Professor John Byrne: The father of computing in Ireland

Obituary: ‘Without his vision and determination it is highly unlikely Ireland would have a software industry that employs over 24,000 people’

 

Prof John Byrne, who has died aged 82, was the father of computing in Ireland and responsible, directly or indirectly, for most of the extraordinary success of the Irish software sector.

In his five decades at Trinity College Dublin, during most of which he was head of its computer science department, he established many new courses and fostered leading-edge research, while lobbying and campaigning to make the nascent Irish software industry a priority for the government and its agencies. Without his vision and determination, it is highly unlikely that Ireland would now have a software industry that employs more than 24,000 people and generates €16 billion in exports.

John Gabriel Byrne was born in Dublin in 1933, and educated in Belvedere College before entering Trinity College in 1951. Having graduated in engineering in 1956, he then studied in Birmingham and in Imperial College London. He started his PhD under Prof Bill Wright in Trinity College engineering school, finding mathematically complex solutions for torsional stresses in hollow reinforced concrete beams.

For two summers he worked with Bernard Carré on the English Electric DEUCE computer at Stafford, programming numerical solutions to these mathematical equations. It was at English Electric that he first saw the immense potential for computer technology to transform industry, commerce and education.

Having completed his PhD by 1961, he commenced as a junior lecturer in Trinity engineering school and determined to put Ireland in the forefront of this impending technological and social revolution.

Stategic ally

He ensured an engineering ethos permeated computer studies in Trinity, thereby sowing the seeds for the computerisation of Ireland’s public and private sectors and the emergence of today’s innovative software companies. A masters in computer applications was first offered in October 1963. It was taken by most of the leaders of commercial computing in Ireland at the time as well as by graduates in other disciplines who went on to make their names in commerce and research throughout Ireland and beyond. A computing option in the main engineering degree began in 1967 and a revolutionary evening BSc degree in 1973.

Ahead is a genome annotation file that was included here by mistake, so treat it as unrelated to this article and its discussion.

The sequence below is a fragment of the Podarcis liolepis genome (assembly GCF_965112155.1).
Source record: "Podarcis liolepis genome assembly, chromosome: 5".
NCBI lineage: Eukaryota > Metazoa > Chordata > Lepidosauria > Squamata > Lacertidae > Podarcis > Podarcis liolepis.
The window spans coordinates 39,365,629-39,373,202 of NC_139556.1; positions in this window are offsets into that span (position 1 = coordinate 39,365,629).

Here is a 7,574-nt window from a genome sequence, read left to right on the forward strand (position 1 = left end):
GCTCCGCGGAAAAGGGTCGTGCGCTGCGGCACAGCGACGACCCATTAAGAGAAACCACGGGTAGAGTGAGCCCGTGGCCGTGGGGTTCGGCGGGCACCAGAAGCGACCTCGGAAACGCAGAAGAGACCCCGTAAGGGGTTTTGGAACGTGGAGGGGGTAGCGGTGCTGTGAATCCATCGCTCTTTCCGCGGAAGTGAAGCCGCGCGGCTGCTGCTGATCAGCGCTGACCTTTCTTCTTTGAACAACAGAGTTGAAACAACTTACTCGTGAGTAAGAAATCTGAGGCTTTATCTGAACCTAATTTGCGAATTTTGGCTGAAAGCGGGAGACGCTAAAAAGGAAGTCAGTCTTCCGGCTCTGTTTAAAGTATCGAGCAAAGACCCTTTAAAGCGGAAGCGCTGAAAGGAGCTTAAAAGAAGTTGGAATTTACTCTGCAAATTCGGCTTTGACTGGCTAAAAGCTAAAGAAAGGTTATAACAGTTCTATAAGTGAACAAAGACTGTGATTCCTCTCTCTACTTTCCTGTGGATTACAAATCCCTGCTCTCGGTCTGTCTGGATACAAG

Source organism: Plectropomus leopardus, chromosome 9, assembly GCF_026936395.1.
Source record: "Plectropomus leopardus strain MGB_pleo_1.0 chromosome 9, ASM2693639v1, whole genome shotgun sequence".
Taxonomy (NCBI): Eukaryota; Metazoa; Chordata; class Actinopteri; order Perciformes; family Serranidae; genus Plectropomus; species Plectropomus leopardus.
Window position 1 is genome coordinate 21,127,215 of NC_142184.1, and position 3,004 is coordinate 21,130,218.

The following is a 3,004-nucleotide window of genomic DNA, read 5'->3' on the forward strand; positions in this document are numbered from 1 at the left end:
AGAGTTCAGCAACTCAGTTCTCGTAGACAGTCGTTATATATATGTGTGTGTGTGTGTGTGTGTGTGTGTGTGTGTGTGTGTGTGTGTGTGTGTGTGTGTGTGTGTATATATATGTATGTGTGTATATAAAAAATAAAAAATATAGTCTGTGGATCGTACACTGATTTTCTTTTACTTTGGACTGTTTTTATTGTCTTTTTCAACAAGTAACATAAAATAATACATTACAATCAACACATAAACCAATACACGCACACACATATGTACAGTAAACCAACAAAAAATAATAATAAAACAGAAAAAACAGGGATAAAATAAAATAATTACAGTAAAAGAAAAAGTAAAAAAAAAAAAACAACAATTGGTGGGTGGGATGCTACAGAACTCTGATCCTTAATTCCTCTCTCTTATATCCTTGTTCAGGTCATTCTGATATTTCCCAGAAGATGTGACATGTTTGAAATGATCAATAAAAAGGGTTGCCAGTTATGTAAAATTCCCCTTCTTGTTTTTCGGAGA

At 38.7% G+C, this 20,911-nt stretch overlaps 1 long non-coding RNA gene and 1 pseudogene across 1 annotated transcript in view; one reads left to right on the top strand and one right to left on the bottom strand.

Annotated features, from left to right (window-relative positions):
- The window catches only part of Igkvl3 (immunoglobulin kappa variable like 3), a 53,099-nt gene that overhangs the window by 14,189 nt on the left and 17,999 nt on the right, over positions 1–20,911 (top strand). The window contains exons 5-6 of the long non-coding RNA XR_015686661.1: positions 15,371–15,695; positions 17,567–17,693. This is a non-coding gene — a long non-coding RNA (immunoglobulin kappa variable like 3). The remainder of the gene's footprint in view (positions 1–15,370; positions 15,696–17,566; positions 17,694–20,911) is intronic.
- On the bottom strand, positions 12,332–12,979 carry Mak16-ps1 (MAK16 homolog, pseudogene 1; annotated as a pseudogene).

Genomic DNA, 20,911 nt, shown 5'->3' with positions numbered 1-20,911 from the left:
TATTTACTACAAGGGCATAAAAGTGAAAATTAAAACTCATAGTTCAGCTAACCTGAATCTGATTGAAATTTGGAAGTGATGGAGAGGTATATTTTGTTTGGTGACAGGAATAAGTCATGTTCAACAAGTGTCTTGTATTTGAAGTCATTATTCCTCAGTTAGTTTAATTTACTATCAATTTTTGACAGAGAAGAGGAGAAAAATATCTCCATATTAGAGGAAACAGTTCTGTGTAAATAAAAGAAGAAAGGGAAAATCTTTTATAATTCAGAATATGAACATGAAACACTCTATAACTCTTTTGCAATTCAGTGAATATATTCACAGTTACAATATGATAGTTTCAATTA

There followed a succession of innovative courses, short and long, at levels ranging from certificate to masters, and with many of them ground-breaking for Trinity and for Ireland.

Feminist

When European research funding became available in the 1980s, Byrne facilitated young academics to obtain and to use effectively, substantial research grants. The scale and nature of the research – which was always in collaboration with major European corporations – made it challenging to fit within the traditional management of Irish universities. Byrne used all his charm and diplomacy to advise, support and, where necessary, protect his many eager protégés.

From these projects sprang numerous software companies such as Iona, Baltimore, Cape Clear, Generics and right up to more recent success stories such as Havoc and Xcelerit. During this period, the IDA would bring every prospective inward investor to Trinity’s computer science department where Byrne, with careful understatement, always made a lasting impression on the hi-tech visitors.

Neither was his influence confined to Trinity or even to Dublin. He gave generously of his time and that of his colleagues to assist the growth of computing education and research in the other universities and to the burgeoning Institutes of Technology. In all of these activities Byrne was an exemplary public servant. He did not seek to be financially incentivised in order to devote his life and considerable talents to the good of his country.

Personally, Byrne was a shy and exceptionally modest man who neither sought nor welcomed public recognition. Under the quiet exterior was a man passionate about many topics. He keenly followed, and shrewdly analysed, politics, horse-racing, and rugby. Over his entire life he gathered an impressive and invaluable collection of early computing books, documents, and instruments that now form the basis for the “John Gabriel Byrne Computer Science Collection” preserved in Trinity’s department of computer science.